Photo Credit: Nati Shohat/Flash 90
Charedim celebrate a new Torah scroll in Meah Shearim, March 26, 2014.

{Originally posted to the author’s website, Emes Ve-Emunah}

Some time ago, a prominent Charedi Rav in Chicago made the following offer to members of his Shul. Although not a verbatim quote (I don’t recall his exact words) this is essentially was he said, “If you get rid of the internet, I’ll buy you each a television”. He felt that the internet was so bad that he would even be willing to replace it with the ‘forbidden’ TV  if his members would give it up.


If anything was a symbol to the Charedi world of all that is evil American culture – it is television. Which is understandable for a society that seeks to insulate itself from that culture. A TV will bring that culture right into your living-room on a daily basis which undermines that goal. And yet he considered the internet so bad that he was willing to offer a TV in exchange for it.

Now I doubt that he actually meant it. He was just making a point. And in one sense he’s right. I am not talking about the ease with which pornography can be accessed in on a smartphone. That in and of itself is reason enough to have apprehension about owing one. I am talking about exposure to ideas that will challenge your faith.

One need not go any further than this blog’s comment section to see how many formerly Orthodox Jews  are now skeptics and atheists. It’s true that they may have become this way without exposure to these websites. But there is not a doubt in my mind that these challenges now so easily accessible is a major contributor and accelerant in this regard. People that might have a serious question about matters of their faith will quickly find answers that will make so much sense to them, it will disabuse them of their formerly sincerely held beliefs.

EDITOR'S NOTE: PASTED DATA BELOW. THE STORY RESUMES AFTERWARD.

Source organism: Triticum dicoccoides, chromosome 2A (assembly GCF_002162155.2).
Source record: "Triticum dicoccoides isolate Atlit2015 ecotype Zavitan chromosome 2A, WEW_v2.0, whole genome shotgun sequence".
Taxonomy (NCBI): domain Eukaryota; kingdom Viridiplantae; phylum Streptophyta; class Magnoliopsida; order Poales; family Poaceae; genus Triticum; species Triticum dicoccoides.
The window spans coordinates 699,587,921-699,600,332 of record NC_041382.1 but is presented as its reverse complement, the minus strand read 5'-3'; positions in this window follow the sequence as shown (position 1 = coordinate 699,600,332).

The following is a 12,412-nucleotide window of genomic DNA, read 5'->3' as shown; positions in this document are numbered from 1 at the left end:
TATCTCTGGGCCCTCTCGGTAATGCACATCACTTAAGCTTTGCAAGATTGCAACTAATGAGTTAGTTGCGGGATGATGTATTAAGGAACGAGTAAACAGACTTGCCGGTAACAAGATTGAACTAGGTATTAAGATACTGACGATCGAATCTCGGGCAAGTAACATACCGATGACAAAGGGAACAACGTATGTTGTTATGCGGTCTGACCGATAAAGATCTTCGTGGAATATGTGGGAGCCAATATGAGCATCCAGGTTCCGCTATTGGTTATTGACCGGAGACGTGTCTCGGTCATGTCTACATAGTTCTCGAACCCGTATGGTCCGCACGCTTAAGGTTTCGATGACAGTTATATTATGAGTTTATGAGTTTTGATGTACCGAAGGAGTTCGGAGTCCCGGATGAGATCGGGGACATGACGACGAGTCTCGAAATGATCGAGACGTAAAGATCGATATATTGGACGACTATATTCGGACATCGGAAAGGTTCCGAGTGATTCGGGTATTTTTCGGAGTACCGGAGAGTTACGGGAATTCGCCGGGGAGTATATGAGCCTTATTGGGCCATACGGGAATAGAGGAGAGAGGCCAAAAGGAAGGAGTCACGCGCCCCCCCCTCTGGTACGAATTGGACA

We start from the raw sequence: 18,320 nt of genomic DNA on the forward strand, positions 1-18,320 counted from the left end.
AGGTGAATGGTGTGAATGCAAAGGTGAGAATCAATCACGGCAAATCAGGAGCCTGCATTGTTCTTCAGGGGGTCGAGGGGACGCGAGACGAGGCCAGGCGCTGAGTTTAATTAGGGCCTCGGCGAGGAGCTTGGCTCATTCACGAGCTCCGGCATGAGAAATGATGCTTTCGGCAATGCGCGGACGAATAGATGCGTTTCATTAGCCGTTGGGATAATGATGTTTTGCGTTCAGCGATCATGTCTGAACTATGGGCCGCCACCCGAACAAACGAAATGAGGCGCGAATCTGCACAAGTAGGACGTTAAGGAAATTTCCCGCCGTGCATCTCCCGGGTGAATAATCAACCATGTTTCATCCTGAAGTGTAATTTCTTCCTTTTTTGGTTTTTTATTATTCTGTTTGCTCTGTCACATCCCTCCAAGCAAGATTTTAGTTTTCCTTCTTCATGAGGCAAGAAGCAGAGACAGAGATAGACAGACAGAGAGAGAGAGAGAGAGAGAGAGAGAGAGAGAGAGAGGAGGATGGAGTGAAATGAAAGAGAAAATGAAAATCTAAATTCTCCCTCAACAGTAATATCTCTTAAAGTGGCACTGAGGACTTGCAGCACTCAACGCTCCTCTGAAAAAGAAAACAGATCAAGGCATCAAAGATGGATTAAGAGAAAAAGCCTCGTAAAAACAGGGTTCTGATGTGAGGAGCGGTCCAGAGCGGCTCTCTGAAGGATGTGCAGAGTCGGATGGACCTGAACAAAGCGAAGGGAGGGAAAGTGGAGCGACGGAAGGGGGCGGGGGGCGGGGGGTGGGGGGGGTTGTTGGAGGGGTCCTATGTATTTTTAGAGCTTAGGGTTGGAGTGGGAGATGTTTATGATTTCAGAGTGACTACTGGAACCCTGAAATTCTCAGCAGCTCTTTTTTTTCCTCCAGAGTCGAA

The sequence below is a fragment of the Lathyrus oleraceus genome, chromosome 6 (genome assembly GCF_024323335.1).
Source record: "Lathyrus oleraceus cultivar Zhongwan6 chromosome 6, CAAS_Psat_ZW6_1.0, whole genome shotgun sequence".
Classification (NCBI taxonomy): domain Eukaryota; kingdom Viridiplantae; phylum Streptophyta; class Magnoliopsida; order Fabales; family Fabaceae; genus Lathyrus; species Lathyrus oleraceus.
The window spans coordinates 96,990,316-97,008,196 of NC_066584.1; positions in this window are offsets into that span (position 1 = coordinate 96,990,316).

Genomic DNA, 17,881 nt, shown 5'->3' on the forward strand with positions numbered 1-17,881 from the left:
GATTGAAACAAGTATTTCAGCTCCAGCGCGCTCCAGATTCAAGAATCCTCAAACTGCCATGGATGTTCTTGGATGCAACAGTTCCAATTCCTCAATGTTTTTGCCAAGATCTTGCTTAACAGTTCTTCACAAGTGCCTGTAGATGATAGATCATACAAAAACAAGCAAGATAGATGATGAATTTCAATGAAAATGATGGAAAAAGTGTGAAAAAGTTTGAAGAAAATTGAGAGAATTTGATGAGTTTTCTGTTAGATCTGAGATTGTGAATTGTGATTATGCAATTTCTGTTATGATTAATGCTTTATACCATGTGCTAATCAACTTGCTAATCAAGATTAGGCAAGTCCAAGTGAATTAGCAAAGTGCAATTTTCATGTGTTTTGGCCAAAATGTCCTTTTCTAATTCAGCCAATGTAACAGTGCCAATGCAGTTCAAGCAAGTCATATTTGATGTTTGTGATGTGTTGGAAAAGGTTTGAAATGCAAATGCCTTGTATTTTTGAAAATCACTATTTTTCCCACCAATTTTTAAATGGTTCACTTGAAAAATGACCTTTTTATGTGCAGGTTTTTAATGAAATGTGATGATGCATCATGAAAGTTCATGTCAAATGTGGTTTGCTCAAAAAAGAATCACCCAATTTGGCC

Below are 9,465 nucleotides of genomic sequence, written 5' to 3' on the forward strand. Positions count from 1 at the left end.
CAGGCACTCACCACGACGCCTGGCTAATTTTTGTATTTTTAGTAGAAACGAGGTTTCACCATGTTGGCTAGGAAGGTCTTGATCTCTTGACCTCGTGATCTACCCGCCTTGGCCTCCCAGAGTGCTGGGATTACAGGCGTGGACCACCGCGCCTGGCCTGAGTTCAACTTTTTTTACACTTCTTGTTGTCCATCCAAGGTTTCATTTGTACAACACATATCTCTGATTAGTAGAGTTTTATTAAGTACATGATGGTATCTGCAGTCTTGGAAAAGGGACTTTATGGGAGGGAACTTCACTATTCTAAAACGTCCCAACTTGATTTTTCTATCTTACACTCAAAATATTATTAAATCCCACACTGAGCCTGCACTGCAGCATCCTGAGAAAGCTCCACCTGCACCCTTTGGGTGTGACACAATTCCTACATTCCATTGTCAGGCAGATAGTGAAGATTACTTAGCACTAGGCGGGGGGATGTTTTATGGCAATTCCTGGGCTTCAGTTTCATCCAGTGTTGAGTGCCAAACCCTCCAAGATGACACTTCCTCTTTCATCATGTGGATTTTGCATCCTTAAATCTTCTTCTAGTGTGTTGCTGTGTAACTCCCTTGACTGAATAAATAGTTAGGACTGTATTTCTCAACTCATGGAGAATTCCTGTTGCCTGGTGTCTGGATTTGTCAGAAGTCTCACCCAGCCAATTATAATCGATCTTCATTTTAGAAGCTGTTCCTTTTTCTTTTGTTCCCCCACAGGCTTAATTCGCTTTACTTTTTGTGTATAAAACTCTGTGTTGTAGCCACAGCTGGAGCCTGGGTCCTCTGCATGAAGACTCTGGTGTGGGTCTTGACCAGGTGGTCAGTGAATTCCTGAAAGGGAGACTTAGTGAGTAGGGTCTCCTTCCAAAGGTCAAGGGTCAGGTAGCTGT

It takes a strong commitment based years of deep study of one’s essential beliefs; an understanding of the philosophical underpinnings of your beliefs to successfully navigate these areas and remain with your original faith intact. That is what enables many of us that encounter websites like these while maintaining our beliefs. But that is not true in the Charedi world where Torah study consists almost exclusively of studying Gemarah and its many commentaries, none of which deal with the kind of Jewish thought and philosophy that prepares one for such encounters.

I have always maintained (and still do) that the internet is too valuable a tool (increasingly so) to simply discard it in all its many forms. It is becoming virtually impossible to survive without it in the 21st century. I need not go into details since I’m sure anyone reading this already knows that. The advantages are so numerous – they could fill a book. The Charedi argument that one can get along without it is being quickly discarded by many of its members. It reminds me of what R’ Yitzcok Zev Solovetichik, said to a young Avreich back in the early 50s when he was asked whether to spend any of his meager funds on a telephone. R’ Yitzchok Zev supposedly answered, ‘What do you need a telephone for’?

Well, perhaps in his day, one could live without it. But imagine living without one today?  This is what is happening with the internet only at a much more rapid pace. All the banning, haranguing,  and Asifos in the world… won’t change that. Even if all the Gedolim, Chasidic Rebbes, or Sephardic leaders say that you will lose your Olam Habah if you are on the internet and threaten that your children will not be accepted into their schools – they cannot stem the tide. People that otherwise listen to rabbinic leaders like this are ignoring them in this matter like never before.


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Harry Maryles runs the blog "Emes Ve-Emunah" which focuses on current events and issues that effect the Jewish world in general and Orthodoxy in particular. It discuses Hashkafa and news events of the day - from a Centrist perspctive and a philosphy of Torah U'Mada. He can be reached at